1. Hmmm, no. Certainly in context and at the level of the discussion here, an answer could well be given. This is not like the explicit details are being asked.

                2. Asking about if a 103 was made on a family of cases calls for the status of claims in a nonpublished application, which is secret. Asking for a reason as to why a 103 was or was not made calls for the procedure within a particular nonpublished application, which is secret, and moreover calls for the prosecution history as context, which is secret. As I’ve said, there are things to glean from the public record of the court cases that have been going on for a few years, but it can’t be supplemented by a discussion of procedure within a particular unpublished application, which is why I’ve been clear to say I’ve confined my discussion to the public record.

                3. Thanks Random — that was helpful.

                  However…

                  The fact that you proceed to try to make a case on a known less than full record says one of two things:

                  That part of the record not used does not change the case you attempt to make (which makes the substance of my questions not only viable but directly on point),

                  or

                  You are perfectly willing to misconstrue//misdirect the discussion by engaging in a known partial argument with substantive elements missing.

                  The latter is not only improvident, but also reinforces a SAWS-like notion that the Office IS “out to get” the Plaintiff. If indeed, the latter were to be the case, prudence would dictate that you advance NO partial arguments whatsoever, “constraint” being effectively a “half-truth.”

                4. That part of the record not used does not change the case you attempt to make (which makes the substance of my questions not only viable but directly on point),

                  As I said, I obviously can’t make any assertions on any private record, so this is not a valid option.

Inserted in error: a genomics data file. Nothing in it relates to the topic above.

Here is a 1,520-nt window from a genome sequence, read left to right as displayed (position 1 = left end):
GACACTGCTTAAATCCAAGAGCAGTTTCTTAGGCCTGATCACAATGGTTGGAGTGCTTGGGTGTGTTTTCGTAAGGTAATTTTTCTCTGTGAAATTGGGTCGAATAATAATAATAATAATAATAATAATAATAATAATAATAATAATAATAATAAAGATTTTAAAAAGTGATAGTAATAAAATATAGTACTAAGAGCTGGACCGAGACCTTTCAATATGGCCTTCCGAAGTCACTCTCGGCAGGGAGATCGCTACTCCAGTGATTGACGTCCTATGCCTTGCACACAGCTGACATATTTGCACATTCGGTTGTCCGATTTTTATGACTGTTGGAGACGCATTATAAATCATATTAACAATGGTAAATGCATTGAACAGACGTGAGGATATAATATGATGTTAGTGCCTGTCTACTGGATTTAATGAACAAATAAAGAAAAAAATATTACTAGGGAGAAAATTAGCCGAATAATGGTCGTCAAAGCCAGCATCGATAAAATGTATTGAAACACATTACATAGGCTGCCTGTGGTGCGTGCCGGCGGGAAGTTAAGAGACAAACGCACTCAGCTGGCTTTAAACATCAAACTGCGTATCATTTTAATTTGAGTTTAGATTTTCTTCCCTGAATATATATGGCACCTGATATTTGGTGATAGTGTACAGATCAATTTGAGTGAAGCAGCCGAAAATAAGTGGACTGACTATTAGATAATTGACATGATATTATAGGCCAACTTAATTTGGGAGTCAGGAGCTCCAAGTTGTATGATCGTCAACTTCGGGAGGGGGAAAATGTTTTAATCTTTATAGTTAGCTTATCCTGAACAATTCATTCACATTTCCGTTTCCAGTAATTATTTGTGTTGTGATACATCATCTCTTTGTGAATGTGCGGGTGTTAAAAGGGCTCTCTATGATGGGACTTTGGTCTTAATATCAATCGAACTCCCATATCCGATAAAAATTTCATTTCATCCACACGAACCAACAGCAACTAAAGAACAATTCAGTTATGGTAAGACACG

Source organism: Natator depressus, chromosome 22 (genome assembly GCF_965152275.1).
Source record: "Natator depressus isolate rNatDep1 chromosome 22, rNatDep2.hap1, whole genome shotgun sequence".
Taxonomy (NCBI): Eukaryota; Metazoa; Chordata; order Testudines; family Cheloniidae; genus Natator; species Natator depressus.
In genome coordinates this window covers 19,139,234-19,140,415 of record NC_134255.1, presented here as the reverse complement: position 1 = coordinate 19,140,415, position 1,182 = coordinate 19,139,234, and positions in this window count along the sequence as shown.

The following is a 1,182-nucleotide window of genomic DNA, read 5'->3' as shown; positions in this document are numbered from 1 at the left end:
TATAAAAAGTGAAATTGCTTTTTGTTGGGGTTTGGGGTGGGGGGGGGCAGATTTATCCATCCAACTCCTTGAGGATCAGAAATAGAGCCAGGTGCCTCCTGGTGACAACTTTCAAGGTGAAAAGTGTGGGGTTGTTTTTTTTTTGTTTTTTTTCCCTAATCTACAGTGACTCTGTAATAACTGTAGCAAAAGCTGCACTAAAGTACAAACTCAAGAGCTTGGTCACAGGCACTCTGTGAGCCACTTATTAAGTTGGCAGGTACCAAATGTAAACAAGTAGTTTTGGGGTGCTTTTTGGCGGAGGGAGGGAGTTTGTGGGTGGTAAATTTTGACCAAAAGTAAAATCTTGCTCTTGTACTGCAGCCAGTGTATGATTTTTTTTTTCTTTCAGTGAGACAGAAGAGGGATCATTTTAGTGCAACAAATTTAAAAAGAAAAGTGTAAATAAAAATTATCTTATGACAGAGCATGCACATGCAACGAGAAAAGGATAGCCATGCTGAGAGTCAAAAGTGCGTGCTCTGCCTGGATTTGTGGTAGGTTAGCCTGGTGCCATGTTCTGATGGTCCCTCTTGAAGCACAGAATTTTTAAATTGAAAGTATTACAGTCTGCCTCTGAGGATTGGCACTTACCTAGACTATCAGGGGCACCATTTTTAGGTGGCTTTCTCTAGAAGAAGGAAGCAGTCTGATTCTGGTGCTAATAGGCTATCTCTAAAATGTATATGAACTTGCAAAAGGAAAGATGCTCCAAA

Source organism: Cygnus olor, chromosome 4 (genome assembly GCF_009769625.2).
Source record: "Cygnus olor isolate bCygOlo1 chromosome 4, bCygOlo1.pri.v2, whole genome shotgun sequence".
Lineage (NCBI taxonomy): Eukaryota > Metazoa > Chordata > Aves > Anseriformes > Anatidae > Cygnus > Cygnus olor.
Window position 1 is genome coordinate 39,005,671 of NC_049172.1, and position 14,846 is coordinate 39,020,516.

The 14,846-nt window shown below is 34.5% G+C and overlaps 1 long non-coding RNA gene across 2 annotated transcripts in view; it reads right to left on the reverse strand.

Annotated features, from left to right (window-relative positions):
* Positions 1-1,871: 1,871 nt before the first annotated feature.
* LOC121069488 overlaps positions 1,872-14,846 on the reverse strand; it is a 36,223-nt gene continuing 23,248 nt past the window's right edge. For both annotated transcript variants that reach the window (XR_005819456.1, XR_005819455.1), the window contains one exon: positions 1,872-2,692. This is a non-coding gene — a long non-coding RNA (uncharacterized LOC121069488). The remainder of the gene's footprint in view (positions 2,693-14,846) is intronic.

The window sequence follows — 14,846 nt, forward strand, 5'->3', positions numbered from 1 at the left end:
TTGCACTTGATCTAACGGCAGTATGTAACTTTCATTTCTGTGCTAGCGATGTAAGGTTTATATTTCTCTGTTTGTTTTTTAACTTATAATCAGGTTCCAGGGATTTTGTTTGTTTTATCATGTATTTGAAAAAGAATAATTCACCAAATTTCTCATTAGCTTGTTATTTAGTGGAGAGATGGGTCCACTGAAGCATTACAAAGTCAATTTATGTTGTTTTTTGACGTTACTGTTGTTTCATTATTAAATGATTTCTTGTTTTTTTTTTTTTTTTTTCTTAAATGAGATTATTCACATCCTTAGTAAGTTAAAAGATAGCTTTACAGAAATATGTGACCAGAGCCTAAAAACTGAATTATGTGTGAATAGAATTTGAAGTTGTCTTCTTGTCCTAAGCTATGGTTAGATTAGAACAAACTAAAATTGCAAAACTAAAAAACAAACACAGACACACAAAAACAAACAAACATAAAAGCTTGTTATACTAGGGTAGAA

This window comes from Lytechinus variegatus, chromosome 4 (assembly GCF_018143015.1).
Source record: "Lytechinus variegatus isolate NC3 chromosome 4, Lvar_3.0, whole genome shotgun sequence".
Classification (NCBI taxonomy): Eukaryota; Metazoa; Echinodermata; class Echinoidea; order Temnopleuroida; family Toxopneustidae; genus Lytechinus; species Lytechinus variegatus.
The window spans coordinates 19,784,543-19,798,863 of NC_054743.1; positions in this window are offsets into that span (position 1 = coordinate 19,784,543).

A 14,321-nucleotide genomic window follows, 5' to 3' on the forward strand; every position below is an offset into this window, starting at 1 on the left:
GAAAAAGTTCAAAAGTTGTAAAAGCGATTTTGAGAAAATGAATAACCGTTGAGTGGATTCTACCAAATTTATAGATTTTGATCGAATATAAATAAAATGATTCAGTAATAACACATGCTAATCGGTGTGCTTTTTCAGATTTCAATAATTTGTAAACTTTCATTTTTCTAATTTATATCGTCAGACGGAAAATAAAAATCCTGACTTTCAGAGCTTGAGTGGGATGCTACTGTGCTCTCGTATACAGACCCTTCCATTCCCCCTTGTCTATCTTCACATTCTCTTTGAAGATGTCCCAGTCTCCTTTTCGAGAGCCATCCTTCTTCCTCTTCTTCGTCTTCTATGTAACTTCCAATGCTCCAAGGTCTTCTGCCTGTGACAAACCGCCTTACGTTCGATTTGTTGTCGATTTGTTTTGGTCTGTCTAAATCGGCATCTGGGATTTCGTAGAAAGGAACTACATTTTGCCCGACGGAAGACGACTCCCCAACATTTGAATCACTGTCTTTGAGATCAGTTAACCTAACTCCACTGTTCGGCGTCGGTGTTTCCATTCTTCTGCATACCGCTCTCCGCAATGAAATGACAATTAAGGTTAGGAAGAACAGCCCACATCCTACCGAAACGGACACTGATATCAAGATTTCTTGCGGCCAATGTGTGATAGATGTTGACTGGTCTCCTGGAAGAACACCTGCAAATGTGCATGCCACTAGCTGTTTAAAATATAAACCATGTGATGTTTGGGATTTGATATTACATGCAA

or You are perfectly willing to misconstrue//misdirect the discussion by engaging in a known partial argument with substantive elements missing.

                  So any discussion I have is inherently misleading? Talk about a darned if you do darned if you don’t argument. I mean, if your view is that Hyatt’s position is the only one that can be heard/considered, I suppose there’s little point in continuing any conversation.

                  The narrative originally put forward by Hyatt has been rendered unlikely by the mere passage of time, and has been rendered further unlikely by Hyatt’s postdating actions, including this case here. If your viewpoint is that even though the charge is no longer credible, someone arguing in favor of the office can only put forward a defense that includes subject matter that cannot legally be conveyed in order to disprove an unfair assumption that the office acts improperly as a null hypothesis, then there is no defense which will satisfy you. Charging someone with a bad act, putting forward no credible evidence in support of that charge, then asking them to disprove the charge and preventing them from asserting just such evidence as would be necessary to refute the charge is not plausibly just. I can’t disabuse you of any notion you will have, I can only point out how those notions are not reasonable and conflict with known public facts.

                5. Try again – the fact that you attempt to make a case at all screams volumes.

                  Maybe you need to recognize legal logic…

                  Talk about a darned if you do darned if you don’t argument.

                  It’s LESS the argument, and MORE the situation that YOU have placed yourself into. THAT is something that you would do well to recognize.

                  And this has NOTHING to do with any actions by Hyatt. This is ALL you.

  3. 4

    Some of the language in this post is a little off. For example: Under Dir. Kappos, the PTO formed a special HYATT Unit that basically did nothing — refusing to examine his applications or hear pending PTAB appeals.

    Citation needed.

    Can someone point to where in any case that:

    1) A court concludes that the office delayed examination of hyatt’s claims
    2) The court concludes the delay was unreasonable; and similarly,
    3) The court concludes that Hyatt was not the cause of the delay

    I am aware of no such case. In fact, the only statement of delay is an argument made by Hyatt in 2014. In what I can only assume (as I don’t know his mind) is an entirely unrelated issue, the office required Hyatt in late 2013 to restrict and prosecute his claims to a reasonable number of claims. That requirement was upheld by a court. The case explicitly didn’t consider the PTO’s delay (and, might I add, consequently had no reason to discuss if Hyatt had caused delay) because the issue was moot as the office was examining pursuant to the restriction. Had that requirement not been upheld, then I suppose Hyatt wouldn’t have had to comply with the restriction.